Glo­ri­ous, Accursed Europe: An Essay on Jew­ish Ambivalence

Jehu­da Rein­harz and Yaa­cov Shavit
  • Review
By – August 30, 2011
For more than a mil­len­ni­um the con­ti­nent of Europe was the home of the Jew­ish peo­ple both phys­i­cal­ly and emo­tion­al­ly. Its advances were our advances, its rise to world lead­er­ship helped raise us as well, and its depre­da­tions were played out on our skins. This intense­ly felt dichoto­my of the Jews’ expe­ri­ence in Europe forms the basis for this sol­id vol­ume by Rein­harz and Shav­it.

Osten­si­bly an intel­lec­tu­al review of Euro­pean and Jew­ish thought from the Enlight­en­ment to the present day, the book explores the major con­cep­tu­al frame­works upon which the Jew­ish view of Europe and the Euro­pean view of the Jew were formed. An inten­sive col­lec­tion of con­tem­po­rary thinkers are pre­sent­ed to elu­ci­date the the­o­ret­i­cal dialec­tics of the rise of Europe and its decline, the place of Jew as the Ur-Mod­ern Euro­pean as well as pari­ah, Amer­i­ca as philis­tine and light unto the nations, and final­ly, the rise of the new anti-Semi­tism and appre­hen­sion over Europe’s future Islam­i­fi­ca­tion.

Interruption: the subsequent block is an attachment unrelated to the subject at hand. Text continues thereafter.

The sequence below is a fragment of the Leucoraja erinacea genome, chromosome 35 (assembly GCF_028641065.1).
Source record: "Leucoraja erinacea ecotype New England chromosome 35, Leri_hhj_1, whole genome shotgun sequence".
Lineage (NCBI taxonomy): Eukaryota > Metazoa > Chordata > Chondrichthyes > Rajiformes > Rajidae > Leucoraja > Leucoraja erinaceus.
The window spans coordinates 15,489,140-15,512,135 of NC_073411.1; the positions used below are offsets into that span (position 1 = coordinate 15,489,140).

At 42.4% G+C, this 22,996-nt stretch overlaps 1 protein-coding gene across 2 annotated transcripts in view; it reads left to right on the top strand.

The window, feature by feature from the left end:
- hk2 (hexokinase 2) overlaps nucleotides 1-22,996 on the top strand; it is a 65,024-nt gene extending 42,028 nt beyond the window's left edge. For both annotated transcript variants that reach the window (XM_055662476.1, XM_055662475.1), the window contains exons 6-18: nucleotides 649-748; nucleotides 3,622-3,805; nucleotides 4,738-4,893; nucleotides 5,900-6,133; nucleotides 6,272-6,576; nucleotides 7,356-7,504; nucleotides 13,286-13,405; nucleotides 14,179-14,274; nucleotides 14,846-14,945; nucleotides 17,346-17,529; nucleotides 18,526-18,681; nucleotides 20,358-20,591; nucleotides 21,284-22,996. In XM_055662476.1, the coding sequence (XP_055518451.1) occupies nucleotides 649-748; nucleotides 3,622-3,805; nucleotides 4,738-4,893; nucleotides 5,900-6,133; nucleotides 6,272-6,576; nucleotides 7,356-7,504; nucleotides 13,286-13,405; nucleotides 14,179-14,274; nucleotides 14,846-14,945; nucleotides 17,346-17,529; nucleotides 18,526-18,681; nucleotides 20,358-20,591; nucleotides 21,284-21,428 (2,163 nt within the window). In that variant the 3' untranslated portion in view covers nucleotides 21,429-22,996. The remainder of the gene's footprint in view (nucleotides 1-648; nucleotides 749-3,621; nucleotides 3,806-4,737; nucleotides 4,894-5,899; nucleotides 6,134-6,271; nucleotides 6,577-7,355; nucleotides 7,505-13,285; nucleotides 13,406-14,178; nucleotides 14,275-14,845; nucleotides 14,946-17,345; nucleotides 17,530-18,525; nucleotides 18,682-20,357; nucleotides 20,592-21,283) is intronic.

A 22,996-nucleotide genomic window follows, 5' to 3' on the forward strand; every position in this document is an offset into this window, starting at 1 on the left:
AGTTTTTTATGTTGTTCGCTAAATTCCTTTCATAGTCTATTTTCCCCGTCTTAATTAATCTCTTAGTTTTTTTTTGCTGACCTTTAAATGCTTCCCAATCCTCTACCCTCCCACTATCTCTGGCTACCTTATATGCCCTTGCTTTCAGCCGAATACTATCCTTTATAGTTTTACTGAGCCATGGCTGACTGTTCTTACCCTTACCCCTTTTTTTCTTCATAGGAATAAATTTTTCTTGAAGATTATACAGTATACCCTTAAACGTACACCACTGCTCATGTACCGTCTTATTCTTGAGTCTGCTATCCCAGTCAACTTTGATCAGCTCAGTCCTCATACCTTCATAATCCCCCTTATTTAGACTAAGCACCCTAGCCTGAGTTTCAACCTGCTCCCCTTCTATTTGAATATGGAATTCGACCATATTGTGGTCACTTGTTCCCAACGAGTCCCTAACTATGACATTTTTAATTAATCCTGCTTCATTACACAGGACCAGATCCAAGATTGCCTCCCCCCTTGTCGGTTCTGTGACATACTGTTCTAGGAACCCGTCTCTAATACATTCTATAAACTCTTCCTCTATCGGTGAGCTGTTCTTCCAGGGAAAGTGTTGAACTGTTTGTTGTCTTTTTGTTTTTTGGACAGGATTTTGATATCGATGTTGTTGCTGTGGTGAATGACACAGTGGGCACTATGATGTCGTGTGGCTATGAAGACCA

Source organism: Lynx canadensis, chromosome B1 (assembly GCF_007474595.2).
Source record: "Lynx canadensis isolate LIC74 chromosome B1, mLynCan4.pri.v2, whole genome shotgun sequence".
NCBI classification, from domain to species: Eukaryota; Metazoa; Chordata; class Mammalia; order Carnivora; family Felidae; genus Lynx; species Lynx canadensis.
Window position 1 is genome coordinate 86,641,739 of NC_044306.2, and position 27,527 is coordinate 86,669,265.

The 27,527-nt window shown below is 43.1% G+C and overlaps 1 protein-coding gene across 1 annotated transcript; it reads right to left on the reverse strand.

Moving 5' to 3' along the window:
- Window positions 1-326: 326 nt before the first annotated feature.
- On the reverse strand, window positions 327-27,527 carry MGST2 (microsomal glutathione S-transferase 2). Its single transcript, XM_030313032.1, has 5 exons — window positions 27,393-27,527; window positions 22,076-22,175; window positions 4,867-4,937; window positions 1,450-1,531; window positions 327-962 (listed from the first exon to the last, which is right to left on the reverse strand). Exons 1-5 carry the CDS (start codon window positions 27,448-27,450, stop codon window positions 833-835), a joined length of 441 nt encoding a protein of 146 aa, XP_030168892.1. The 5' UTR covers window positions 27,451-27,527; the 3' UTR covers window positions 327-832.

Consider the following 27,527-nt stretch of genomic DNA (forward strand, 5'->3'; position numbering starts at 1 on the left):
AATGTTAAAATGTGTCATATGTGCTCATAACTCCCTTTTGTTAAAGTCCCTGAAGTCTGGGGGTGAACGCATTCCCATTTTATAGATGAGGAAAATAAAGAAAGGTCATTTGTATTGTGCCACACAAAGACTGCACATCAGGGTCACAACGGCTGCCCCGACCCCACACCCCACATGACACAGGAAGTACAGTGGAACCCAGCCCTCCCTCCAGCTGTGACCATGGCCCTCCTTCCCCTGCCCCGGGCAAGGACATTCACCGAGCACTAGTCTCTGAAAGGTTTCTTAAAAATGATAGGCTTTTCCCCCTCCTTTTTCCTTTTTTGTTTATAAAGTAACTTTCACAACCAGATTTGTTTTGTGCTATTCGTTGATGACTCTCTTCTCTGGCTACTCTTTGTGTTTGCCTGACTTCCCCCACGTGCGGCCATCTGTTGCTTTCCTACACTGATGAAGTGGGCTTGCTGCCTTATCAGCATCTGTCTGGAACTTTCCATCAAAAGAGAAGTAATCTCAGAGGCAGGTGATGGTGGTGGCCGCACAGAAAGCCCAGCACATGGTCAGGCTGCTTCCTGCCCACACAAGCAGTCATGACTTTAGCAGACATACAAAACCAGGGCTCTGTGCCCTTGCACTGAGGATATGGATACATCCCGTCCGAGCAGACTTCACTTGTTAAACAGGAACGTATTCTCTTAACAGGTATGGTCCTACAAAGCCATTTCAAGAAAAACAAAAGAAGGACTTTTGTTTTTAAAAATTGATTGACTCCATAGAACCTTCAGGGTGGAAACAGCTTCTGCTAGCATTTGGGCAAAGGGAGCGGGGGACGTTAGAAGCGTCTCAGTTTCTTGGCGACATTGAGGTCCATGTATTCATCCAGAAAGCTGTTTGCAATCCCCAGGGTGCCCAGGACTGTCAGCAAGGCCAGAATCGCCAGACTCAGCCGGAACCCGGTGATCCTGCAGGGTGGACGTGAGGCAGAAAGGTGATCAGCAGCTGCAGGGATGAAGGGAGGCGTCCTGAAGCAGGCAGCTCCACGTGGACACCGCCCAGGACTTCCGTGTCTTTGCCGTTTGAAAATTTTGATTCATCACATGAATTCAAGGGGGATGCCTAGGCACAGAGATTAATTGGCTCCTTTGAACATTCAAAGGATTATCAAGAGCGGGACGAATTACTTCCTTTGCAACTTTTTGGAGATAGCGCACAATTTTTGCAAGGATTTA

The book is use­ful and enlight­en­ing. It’s fas­ci­nat­ing to see Her­zl extolling Europe’s role in civ­i­liz­ing his fel­low semi-Asi­at­ics,” or to source the var­ied streams of Zion­ism in the foothills of fin-de-siè­cle thought. At the same time, it’s hard not to divine the authors’ desire to over­look con­tem­po­rary Amer­i­can and Israeli views of Europe as vac­il­lat­ing, unsure of itself, and ulti­mate­ly unwill­ing to stand up for its own cul­ture. Because it was so glo­ri­ous,” Rein­harz and Shav­it seem to say, let’s not curse it so much.” Yet, how­ev­er ambiva­lent a read­er may be upon com­ple­tion of the book, he or she will be grate­ful for the effort.
Jeff Bogursky reads a lot, writes a lit­tle and talks quite a bit. He is a media exec­u­tive and expert in dig­i­tal media.

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